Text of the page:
“For a pastor and church council, this is one of the greatest challenges they’ve ever had to work with. . . . How is this going to change us, and excite us, and [help us] see that we have a real purpose of touching people’s lives and ministering to them?” Schipul said.
Some faith leaders said Baker’s Monday announcement left too little lead time for houses of worship to reopen by the weekend. Baker administration officials did not respond to a request for comment Sunday afternoon.
The Roman Catholic Archdiocese of Boston expected fewer than 20 percent of its 280 parishes to celebrate Mass on Sunday, while most will reopen over the next couple of weeks, according to spokesman Terrence Donilon.
The archdiocese has received “very good reports from a number of parishes which held outdoor and indoor Masses. 200-300 attendees in some cases. Some smaller. We also have received positive reports of people following the guidelines for attending Mass,” Donilon said in an e-mail Sunday afternoon.
At Sacred Heart of Jesus Parish in Milford, parishioners prayed while spaced out amid roped-off pews to ensure social distancing.
The Rev. Ray A. Hammond, pastor of Bethel African Methodist Episcopal Church in Jamaica Plain, gave an online sermon from home Sunday morning, as he has done since March.
Hammond was part of a delegation led by the Greater Boston Interfaith Organization that met in early May with the state’s Reopening Advisory Board to discuss resuming worship services according to a careful, measured process.
Hammond said faith leaders and officials in Massachusetts should watch what happens in other nations and in states that began reopening before Massachusetts — and sometimes then tightened restrictions after infections increased — as they plan for a safe reopening.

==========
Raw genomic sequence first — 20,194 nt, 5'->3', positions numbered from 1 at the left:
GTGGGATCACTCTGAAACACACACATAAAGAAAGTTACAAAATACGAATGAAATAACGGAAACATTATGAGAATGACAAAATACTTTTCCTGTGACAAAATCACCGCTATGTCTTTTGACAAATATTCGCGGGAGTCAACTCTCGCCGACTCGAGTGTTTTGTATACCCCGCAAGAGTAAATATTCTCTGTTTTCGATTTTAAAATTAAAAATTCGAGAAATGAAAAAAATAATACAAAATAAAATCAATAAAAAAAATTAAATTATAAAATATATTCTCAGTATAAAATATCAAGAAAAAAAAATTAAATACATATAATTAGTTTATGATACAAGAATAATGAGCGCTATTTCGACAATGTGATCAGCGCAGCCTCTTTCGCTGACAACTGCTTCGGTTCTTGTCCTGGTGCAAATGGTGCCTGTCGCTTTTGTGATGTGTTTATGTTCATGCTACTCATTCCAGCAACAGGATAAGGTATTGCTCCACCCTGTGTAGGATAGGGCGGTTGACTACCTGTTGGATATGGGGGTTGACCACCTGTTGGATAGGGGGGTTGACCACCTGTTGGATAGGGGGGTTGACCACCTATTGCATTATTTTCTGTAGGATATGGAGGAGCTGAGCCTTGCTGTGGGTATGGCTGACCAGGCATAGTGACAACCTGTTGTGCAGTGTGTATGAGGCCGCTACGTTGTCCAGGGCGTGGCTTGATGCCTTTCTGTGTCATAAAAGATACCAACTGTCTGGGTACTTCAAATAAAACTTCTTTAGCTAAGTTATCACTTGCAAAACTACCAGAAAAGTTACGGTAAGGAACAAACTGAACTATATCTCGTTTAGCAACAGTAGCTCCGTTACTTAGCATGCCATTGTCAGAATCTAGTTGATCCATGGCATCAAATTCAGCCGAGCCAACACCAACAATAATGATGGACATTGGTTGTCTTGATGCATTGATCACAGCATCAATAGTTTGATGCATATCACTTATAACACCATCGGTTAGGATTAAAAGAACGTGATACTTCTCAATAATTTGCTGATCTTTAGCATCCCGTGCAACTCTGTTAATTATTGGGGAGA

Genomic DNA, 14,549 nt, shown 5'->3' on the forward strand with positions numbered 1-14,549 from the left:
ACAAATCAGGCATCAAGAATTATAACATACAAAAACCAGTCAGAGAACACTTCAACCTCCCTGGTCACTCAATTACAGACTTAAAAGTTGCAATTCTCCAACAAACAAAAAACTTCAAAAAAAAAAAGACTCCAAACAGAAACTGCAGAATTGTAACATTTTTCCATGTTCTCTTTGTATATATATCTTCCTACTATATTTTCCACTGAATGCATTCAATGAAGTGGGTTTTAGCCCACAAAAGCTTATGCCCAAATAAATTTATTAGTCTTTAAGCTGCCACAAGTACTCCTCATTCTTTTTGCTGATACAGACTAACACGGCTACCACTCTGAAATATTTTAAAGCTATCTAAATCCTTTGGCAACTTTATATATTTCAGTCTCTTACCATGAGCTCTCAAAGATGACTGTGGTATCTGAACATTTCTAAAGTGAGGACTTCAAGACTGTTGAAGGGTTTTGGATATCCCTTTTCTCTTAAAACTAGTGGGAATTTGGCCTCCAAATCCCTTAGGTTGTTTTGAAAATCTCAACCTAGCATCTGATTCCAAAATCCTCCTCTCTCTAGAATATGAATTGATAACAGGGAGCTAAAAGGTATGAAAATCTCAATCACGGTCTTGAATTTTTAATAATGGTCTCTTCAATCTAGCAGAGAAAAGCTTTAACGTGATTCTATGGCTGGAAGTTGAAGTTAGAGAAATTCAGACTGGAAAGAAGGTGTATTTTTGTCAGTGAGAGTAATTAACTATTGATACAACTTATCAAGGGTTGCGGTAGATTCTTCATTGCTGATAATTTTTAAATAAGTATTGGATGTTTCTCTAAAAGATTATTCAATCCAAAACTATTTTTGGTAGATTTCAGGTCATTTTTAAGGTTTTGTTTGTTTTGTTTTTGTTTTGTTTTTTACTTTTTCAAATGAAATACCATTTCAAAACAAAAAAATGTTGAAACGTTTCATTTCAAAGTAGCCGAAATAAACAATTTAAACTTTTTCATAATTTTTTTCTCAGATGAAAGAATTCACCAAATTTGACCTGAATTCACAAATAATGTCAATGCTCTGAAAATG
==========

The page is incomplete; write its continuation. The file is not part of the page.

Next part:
Baker, who has faced political and legal challenges to his closure of churches, must make plans for the entire state, Hammond said. Local leaders and clergy must make decisions based on their own communities, he said.
“The Commonwealth is looking at the Commonwealth,” Hammond said. “The City of Boston is not the Commonwealth.“
For now, Hammond said he doesn’t mind preaching from home.
“As you do it a little more, you get quite comfortable with it,” he said. “I’m feeling much more relaxed and at ease, and people tell me they notice it in my preaching.”
At First Lutheran Church, Sandra Schipul said no video sermon can compare to being in a house of worship.
“It’s amazing. It’s live, it’s uplifting, it’s real, you see people,” she said. “Our church [in Scituate] has video services, and it’s fine, it’s wonderful. But this is what church should be. It should be the fellowship with your community members — and Communion.”
Janet Nuboer Schmitz said, “It’s nice to be in God’s house. It’s a place that fills your heart in a different way than sitting in front of a computer.”
For Hopkins, being separated from his congregation means missing out on nonverbal cues that give him important information about them, in the same way that mental health clinicians and school teachers have expressed concerns about missing potential signs of abuse, substance use, or other issues when forced to move their work online.
“Having that immediate access to parishioners on Sunday is one of the ways that they’re telling me how they’re doing. Not just with their words, or with an e-mail, or with a phone call — but when I’m in the pulpit, and I say something, and I see a grimace. I know people’s reactions because I know them,” he said.
“So right now, one of my most useful tools for knowing the health of my congregation, spiritually, is not there. That’s a really difficult obstacle.”